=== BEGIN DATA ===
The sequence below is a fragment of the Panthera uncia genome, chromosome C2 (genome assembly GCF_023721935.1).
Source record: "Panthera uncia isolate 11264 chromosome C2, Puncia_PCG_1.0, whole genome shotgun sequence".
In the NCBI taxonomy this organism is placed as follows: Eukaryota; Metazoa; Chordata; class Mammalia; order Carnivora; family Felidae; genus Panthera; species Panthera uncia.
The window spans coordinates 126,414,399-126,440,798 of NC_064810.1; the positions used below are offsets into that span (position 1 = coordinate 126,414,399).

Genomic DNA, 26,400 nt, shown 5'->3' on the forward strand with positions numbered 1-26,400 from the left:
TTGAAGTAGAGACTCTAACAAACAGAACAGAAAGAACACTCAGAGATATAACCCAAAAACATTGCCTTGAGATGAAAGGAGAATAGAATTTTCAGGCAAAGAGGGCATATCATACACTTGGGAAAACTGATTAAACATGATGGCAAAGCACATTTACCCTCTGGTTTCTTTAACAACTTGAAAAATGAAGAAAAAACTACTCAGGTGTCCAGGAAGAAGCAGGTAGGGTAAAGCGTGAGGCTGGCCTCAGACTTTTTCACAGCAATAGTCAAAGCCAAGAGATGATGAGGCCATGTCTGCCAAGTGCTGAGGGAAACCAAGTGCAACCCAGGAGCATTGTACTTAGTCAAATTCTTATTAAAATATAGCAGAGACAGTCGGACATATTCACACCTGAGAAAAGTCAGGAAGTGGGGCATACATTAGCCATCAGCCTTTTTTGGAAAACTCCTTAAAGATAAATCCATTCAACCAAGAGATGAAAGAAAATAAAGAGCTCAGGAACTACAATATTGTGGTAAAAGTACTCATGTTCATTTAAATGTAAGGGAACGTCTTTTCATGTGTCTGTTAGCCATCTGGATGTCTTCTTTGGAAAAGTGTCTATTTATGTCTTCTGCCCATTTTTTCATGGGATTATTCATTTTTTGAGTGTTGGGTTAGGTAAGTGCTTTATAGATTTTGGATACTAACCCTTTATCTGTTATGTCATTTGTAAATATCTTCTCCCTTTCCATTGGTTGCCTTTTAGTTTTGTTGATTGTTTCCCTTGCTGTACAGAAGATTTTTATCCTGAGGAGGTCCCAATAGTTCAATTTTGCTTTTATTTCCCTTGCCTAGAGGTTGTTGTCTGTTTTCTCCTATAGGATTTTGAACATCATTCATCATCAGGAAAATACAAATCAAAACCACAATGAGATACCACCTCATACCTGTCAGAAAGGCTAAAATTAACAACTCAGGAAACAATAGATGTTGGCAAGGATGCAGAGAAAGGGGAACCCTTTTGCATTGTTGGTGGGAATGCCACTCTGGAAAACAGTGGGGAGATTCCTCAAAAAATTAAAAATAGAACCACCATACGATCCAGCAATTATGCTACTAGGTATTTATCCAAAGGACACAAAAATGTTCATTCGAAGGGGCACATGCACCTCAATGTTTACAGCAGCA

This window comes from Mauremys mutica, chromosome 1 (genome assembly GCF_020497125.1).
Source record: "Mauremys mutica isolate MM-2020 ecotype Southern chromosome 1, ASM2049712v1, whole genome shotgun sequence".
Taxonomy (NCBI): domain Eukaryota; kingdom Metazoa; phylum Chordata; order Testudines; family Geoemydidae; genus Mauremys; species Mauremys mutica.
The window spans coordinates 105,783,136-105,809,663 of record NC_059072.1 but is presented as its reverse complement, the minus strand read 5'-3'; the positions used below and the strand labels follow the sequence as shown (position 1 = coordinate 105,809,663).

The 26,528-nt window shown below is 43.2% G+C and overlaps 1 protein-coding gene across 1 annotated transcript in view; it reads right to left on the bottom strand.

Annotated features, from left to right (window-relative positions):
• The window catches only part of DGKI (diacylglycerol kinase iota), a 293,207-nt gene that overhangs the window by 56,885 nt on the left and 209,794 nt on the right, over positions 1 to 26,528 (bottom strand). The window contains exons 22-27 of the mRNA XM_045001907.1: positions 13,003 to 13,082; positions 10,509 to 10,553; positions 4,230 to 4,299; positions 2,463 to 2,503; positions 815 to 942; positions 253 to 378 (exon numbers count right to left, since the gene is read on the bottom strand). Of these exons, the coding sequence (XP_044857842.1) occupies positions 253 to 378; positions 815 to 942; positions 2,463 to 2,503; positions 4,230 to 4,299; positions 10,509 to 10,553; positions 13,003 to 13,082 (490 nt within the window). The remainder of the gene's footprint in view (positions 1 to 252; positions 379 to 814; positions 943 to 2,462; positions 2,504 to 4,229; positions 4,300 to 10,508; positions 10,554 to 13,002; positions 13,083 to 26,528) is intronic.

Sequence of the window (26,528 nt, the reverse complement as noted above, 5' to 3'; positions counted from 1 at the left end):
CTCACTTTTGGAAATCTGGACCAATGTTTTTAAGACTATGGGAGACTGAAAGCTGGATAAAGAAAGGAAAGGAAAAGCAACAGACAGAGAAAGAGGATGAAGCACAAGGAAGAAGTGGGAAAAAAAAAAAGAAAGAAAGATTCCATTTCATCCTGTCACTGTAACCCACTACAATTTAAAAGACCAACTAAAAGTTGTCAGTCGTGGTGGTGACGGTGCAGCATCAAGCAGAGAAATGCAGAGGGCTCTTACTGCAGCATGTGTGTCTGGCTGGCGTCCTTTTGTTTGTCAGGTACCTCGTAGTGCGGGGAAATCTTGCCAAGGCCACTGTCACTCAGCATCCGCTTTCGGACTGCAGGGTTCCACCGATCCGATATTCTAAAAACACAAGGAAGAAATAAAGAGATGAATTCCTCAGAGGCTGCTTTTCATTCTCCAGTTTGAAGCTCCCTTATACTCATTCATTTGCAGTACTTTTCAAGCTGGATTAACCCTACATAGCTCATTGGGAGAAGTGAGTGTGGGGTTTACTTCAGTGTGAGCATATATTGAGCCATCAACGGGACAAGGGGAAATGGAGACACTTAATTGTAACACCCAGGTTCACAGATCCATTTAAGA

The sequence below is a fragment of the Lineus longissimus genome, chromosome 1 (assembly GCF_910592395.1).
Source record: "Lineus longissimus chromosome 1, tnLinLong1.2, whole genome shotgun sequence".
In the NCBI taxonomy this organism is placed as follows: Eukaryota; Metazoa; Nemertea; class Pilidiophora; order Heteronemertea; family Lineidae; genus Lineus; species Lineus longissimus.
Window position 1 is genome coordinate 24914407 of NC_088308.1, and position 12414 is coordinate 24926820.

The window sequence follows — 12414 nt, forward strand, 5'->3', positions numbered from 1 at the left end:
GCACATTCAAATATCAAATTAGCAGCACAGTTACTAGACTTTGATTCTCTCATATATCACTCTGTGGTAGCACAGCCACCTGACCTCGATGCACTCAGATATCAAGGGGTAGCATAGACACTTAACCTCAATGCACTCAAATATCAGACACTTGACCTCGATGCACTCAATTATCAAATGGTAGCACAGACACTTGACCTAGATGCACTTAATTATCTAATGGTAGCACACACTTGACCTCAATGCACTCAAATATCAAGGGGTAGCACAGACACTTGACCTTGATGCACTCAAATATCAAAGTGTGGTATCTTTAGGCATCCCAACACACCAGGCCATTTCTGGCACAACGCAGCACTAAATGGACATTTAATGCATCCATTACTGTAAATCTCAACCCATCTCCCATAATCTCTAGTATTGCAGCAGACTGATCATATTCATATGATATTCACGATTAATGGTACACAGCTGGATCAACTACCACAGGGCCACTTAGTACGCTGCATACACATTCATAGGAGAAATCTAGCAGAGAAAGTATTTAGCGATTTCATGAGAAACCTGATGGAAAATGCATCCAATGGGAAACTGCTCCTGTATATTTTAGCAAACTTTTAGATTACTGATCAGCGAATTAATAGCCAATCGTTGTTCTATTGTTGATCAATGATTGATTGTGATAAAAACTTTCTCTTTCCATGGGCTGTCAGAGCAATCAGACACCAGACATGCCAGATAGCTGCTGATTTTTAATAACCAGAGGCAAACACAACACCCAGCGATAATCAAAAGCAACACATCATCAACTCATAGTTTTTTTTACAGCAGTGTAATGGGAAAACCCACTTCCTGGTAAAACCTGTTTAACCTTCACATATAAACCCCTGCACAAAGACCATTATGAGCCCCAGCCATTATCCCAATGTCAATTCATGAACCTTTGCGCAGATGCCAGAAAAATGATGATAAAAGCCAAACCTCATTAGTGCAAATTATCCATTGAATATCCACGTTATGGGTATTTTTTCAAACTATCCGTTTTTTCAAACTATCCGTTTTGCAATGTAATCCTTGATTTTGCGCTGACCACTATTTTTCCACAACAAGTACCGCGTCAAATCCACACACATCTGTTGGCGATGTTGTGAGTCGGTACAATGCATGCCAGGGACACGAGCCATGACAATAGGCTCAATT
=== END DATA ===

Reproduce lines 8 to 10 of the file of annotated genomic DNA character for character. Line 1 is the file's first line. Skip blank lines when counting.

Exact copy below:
Source record: "Mauremys mutica isolate MM-2020 ecotype Southern chromosome 1, ASM2049712v1, whole genome shotgun sequence".
Taxonomy (NCBI): domain Eukaryota; kingdom Metazoa; phylum Chordata; order Testudines; family Geoemydidae; genus Mauremys; species Mauremys mutica.
The window spans coordinates 105,783,136-105,809,663 of record NC_059072.1 but is presented as its reverse complement, the minus strand read 5'-3'; the positions used below and the strand labels follow the sequence as shown (position 1 = coordinate 105,809,663).